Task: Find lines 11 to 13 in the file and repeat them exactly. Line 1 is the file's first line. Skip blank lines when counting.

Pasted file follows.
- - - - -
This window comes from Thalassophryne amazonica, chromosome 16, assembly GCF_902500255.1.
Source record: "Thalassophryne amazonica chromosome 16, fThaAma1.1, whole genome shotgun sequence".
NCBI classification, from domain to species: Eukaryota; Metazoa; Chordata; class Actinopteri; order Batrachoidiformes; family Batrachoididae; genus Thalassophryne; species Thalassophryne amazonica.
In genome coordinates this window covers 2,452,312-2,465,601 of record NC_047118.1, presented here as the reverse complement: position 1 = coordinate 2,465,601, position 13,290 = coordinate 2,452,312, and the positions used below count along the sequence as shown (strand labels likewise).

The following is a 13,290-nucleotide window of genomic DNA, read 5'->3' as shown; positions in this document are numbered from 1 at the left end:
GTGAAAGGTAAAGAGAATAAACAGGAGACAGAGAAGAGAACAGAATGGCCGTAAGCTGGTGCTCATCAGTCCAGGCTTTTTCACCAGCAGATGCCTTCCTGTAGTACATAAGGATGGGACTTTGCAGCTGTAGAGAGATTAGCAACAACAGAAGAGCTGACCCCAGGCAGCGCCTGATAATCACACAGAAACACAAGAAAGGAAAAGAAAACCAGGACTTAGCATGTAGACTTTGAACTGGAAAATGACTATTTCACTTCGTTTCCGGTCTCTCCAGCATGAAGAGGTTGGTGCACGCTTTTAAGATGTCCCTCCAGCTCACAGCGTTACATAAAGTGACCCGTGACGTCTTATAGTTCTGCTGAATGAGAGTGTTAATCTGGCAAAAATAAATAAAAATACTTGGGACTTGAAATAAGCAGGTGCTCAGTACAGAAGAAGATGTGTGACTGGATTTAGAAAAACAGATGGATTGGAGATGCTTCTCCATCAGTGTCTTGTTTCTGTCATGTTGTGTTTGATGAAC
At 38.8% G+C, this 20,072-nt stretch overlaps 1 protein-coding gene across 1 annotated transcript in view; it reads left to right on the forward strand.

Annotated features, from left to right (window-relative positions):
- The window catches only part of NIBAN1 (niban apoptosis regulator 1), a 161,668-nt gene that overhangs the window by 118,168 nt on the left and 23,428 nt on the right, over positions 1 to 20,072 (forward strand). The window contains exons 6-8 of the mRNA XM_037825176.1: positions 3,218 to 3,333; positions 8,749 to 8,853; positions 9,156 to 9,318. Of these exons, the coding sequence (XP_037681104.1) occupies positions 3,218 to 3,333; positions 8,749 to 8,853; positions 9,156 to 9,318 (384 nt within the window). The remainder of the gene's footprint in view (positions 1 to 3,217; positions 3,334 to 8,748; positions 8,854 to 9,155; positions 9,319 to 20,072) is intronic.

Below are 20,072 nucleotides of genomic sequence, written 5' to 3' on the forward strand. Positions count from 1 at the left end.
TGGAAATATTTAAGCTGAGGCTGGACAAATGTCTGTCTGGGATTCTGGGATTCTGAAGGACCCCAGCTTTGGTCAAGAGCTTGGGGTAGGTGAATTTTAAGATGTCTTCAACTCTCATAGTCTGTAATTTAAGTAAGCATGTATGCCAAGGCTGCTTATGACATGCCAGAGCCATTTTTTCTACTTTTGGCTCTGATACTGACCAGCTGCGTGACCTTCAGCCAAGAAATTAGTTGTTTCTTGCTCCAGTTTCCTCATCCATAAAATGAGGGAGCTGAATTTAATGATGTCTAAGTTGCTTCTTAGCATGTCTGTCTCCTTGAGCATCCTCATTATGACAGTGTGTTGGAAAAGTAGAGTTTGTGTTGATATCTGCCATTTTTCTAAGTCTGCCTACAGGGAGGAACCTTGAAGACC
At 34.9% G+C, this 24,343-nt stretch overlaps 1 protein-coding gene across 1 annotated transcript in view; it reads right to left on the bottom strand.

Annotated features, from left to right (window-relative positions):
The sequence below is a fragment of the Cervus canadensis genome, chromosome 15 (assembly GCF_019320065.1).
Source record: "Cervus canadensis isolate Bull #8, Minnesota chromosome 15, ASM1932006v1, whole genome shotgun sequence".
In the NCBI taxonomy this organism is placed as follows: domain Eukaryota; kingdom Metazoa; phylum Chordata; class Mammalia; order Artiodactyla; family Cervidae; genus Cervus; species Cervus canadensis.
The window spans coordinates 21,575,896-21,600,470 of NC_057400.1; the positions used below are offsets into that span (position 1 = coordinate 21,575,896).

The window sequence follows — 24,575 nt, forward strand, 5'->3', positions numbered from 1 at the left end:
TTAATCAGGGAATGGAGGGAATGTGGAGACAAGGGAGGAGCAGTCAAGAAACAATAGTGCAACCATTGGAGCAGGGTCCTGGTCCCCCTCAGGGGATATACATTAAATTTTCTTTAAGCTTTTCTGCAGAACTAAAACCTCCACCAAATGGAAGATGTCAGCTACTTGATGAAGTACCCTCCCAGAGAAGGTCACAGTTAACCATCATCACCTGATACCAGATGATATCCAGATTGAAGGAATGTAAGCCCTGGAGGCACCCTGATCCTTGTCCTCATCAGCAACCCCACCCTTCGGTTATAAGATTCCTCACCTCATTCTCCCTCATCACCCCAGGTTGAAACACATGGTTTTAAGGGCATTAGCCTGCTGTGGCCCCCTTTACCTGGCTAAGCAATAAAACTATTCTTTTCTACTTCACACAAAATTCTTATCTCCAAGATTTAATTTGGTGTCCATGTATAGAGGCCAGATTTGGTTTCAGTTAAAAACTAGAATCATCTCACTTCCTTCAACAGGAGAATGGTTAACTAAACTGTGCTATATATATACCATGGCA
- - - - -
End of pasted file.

TGGAAATATTTAAGCTGAGGCTGGACAAATGTCTGTCTGGGATTCTGGGATTCTGAAGGACCCCAGCTTTGGTCAAGAGCTTGGGGTAGGTGAATTTTAAGATGTCTTCAACTCTCATAGTCTGTAATTTAAGTAAGCATGTATGCCAAGGCTGCTTATGACATGCCAGAGCCATTTTTTCTACTTTTGGCTCTGATACTGACCAGCTGCGTGACCTTCAGCCAAGAAATTAGTTGTTTCTTGCTCCAGTTTCCTCATCCATAAAATGAGGGAGCTGAATTTAATGATGTCTAAGTTGCTTCTTAGCATGTCTGTCTCCTTGAGCATCCTCATTATGACAGTGTGTTGGAAAAGTAGAGTTTGTGTTGATATCTGCCATTTTTCTAAGTCTGCCTACAGGGAGGAACCTTGAAGACC
At 34.9% G+C, this 24,343-nt stretch overlaps 1 protein-coding gene across 1 annotated transcript in view; it reads right to left on the bottom strand.

Annotated features, from left to right (window-relative positions):